Roads on Her Face #30: And There Were Four

First there was me, brought forth in the Lake Havasu City hospital with my mom there all alone while Dad cleaned the bus from top to bottom. Mom said it smelled like bleach and Pine Sol and that not a trace of dust could be found. I like to imagine him worrying, waiting, with no phone and no way for anyone to contact him – for him that was a loving statement and it made Mom smile. But that mental picture is always erased by the one of my mother having a baby alone, with nurses whom she said looked at her like she was trash. Great, another woman here to have a baby for free, great, a homeless little hussy who will go straight out and sign up for welfare. I didn’t know the whole story until recently, now that Mom and I have gotten to that point in the interviewing process. A doctor with liquor on his breath pulled me out with forceps and tore her tender skin. The next day they wheeled her outside and Dad pulled up in the bus and loaded us in, and off we went toward California.

Rowdy came next, in a hospital in Needles three years later. He was a hideous baby, a little gremlin. I was happy to have a brother and annoyed by his extreme attachment to me. Reno arrived about two and a half years later, at the same Needles hospital, a squalling red-faced ruffian who could turn in a second to a sweet huggy little guy (he’s still exactly the same). I haven’t yet asked Mom if they planned where she would have the babies, but I imagine they did. Finally, 8 years after me came Sophie, at home in our trailer park in Barstow. All little dead towns in the middle of nowhere, but I’ve always been glad to be the sole Arizonan. I feel at home with the people, the desert, the little outpost towns. I can see myself settling there when I’m old, becoming a snowbird.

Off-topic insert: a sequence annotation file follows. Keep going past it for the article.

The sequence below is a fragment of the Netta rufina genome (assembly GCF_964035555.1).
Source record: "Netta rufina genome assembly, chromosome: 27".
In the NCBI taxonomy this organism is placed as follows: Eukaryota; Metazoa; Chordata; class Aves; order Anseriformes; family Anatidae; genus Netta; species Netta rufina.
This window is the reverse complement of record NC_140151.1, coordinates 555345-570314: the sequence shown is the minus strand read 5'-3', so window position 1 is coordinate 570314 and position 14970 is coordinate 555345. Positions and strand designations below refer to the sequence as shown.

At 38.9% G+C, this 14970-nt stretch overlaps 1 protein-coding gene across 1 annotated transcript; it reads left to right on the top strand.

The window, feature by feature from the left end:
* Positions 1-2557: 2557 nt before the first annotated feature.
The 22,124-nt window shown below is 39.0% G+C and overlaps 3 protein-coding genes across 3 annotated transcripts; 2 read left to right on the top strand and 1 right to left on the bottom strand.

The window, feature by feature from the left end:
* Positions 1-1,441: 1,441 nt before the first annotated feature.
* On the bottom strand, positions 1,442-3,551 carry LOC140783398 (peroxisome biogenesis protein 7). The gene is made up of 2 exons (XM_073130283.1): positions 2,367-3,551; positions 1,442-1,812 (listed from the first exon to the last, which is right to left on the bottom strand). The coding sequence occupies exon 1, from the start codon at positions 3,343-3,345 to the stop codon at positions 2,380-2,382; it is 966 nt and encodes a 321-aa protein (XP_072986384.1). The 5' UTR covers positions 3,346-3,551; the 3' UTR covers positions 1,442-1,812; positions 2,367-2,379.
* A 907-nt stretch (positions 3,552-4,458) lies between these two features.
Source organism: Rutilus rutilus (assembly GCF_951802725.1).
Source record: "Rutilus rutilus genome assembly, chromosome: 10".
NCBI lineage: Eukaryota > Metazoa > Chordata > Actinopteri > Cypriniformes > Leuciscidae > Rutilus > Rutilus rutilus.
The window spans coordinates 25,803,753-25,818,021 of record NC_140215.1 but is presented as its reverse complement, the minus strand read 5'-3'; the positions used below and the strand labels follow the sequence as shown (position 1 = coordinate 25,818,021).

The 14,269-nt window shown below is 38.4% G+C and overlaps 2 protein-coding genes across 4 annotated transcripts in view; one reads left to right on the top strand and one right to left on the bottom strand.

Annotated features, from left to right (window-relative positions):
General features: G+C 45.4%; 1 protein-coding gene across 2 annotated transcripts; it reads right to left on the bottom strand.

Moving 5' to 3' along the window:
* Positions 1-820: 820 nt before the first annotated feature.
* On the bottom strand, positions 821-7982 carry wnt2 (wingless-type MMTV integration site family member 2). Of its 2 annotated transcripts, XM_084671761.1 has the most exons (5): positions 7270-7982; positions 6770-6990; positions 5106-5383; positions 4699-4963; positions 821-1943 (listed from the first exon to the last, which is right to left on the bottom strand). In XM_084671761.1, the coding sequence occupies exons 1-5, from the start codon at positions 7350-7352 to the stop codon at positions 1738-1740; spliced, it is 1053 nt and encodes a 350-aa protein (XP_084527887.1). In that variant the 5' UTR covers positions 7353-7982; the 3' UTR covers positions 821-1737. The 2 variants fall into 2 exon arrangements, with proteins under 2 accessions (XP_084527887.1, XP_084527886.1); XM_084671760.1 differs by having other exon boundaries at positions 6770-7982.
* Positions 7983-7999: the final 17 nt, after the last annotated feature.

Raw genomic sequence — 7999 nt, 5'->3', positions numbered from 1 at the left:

We’re not as close now as we used to be, spread geographically apart and not in touch with the others’ daily lives. I know many families lament that spreading, but there’s no way to prevent it unless you all live on a couple of blocks of property right next to each other the way many of my dad’s family members still do. Three of those siblings have even settled on a piece of land with their partners, retiring together. I want to start a compound and have my family build their own houses near mine. I know our relationships would be different now, less bickering and more understanding. I’m sure we’d still throw down occasionally but that is the way family operates.

We had a complicated hierarchy in those traveling years, with me at the top because of birth order and the forced caretaker role I often had to take. It wasn’t fun, because as a sibling you don’t get the respect or thanks a parent gets but are still trying to enforce the same rules. It’s an ugly place to put a child. That meant I was most often a tyrant, still feeling the competition that thrummed between us like a guitar string, still not mature enough to step back and let things be. Always a control freak, sometimes a bitch. Rowdy and Reno were gunning for the second spot, depending on who was getting along at the time, or sometimes teaming up when I wasn’t allied with either of them. Sophie got the shortest stick, the youngest and the easy one to pick on. Though she was so much younger than I, age mattered less because we were our only friends and playmates. I taught her to tie her shoes and the ABCs, and also to hate me. I talk to her now the most often, maybe because we are the females and have that communication chromosome.

But then, there were the times when it was us against the world. No one else knew what our lives were like, the things we’d seen. All of our jokes were inside jokes. We all have the same dry sarcastic sense of humor, and when we get together we laugh until our heads might explode. Mom will laugh so hard the tears flow freely, tears of happiness and gratefulness for her family. If nothing else, from those 18 long years with Ed, she prizes the results of their union and we would collapse without her.

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Roads on Her Face #15: Empty Desert Days